Aiming to consolidate the sector and give it an institutional structure, the Union government has drafted the National Renewable Energy Bill, 2015. After it is passed by Parliament it would enable a National Renewable Energy Policy, Renewable Energy Corporation of India, an advisory group and a committee on the same.

Till now, the renewable energy sector was governed by the Electricity Act, 2003, which is also undergoing amendments.

“Following the suggestions of the standing committee, a separate law for renewable energy is being drafted. The law would cover all aspects of the renewable energy supply chain,” said a senior official at the ministry of new and renewable energy (MNRE).

Through a separate law, MNRE would get freedom to execute projects and not depend on other ministries and departments for necessary clearances, said officials. The law comes at a time when the government has announced scaling up of renewable power generation to 1.75 lakh Gw by 2022 – out of which solar power alone is envisaged at 100 Gw. The Bill would be placed in Parliament next year. The corporation would support project development and the advisory group will suggest amendments in the law and the policy from time to time, said the draft.

The renewable energy sector is hailing it as the most holistic approach after the announcement of new targets. “This is one piece that was missing from the growth of the renewable energy sector in India. The law makes it clear who will finance, who will plan and monitor and what support will come from where. The states have been made beneficiaries of their initiatives, which puts onus on them for meeting their targets,” said Vishal Pandya, director and co-founder, REConnect Energy Solutions, a Bengaluru-based renewable energy consultancy agency.

The policy would enable a supportive system for growth of the sector. The various segments which are the focus of the policy are: Renewable energy resource assessment, technical and safety standards, monitoring and verification, manufacturing and skill development and data management. The law also aims to set up dedicated renewable electricity investment zones.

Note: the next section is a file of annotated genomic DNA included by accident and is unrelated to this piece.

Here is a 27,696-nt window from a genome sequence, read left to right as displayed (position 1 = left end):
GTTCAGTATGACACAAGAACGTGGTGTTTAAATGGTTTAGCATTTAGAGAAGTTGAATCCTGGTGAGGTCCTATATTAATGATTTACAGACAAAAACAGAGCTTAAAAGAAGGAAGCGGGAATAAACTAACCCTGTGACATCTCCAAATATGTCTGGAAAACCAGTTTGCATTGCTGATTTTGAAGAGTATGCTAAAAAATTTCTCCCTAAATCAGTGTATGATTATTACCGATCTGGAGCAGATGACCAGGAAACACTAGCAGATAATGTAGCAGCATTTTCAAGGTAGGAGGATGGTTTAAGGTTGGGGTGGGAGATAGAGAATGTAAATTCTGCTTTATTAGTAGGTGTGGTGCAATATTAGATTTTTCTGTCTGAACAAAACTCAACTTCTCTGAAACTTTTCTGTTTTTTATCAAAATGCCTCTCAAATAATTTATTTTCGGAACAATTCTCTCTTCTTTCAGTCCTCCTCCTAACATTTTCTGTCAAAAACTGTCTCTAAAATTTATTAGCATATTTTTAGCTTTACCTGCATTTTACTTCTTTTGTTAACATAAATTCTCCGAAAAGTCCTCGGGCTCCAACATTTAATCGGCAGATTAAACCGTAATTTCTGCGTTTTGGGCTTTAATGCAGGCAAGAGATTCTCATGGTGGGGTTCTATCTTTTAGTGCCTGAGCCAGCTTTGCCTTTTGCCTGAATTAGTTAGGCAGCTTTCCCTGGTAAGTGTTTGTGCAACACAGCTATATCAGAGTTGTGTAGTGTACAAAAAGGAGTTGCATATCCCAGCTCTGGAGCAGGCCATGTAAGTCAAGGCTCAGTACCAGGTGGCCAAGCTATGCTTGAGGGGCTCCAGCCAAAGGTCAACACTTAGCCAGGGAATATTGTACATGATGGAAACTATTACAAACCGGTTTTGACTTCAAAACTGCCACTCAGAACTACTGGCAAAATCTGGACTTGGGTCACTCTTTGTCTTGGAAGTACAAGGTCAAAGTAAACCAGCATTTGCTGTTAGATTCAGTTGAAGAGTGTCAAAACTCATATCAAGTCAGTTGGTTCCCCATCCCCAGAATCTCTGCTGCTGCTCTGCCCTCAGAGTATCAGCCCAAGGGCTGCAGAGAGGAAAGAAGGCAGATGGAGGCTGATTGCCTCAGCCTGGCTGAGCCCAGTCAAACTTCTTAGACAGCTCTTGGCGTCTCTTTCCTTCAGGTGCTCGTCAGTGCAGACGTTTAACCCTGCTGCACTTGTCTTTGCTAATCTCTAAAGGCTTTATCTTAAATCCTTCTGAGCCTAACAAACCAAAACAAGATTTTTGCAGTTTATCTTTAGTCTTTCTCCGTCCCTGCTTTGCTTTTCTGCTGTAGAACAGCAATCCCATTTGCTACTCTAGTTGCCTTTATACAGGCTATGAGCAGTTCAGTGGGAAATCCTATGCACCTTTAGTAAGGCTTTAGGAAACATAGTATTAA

“The need of the hour is to find ways to encourage the financially distressed discoms and state regulators to adopt clean energy towards achieving respective state purchase obligations,” said Ratul Puri, chairman, Hindustan Power Projects.

To financially support the sector and the projects, the central government would set up ‘National Renewable Energy Fund’ and also push states to set up their own ‘State Green Funds’.

“The fund may be used for supporting all the objectives of this Act, such as but not limited to R&D, resource assessment, demonstrations and pilot projects, low cost financing, investments for skills development, supporting RE technology manufacturing, infrastructure development, promoting all forms of decentralised renewable energy etc. provided such activities are selected in a transparent manner, and in line with the provisions of the National RE Policy/Plan,” said the draft.

The draft said the MNRE would work with its nodal agencies and state governments to enforce the mandated Renewable Purchase Obligation through appropriate mix of incentives, penalties, and legal action as defined in National RE Policy and Plan. “The proactive approach towards the RE sector by the government has helped in reviving the interests of the investors both globally and in India and REAC 15 should provide further boost,” said Puri.

(This news story is from Business Standard)
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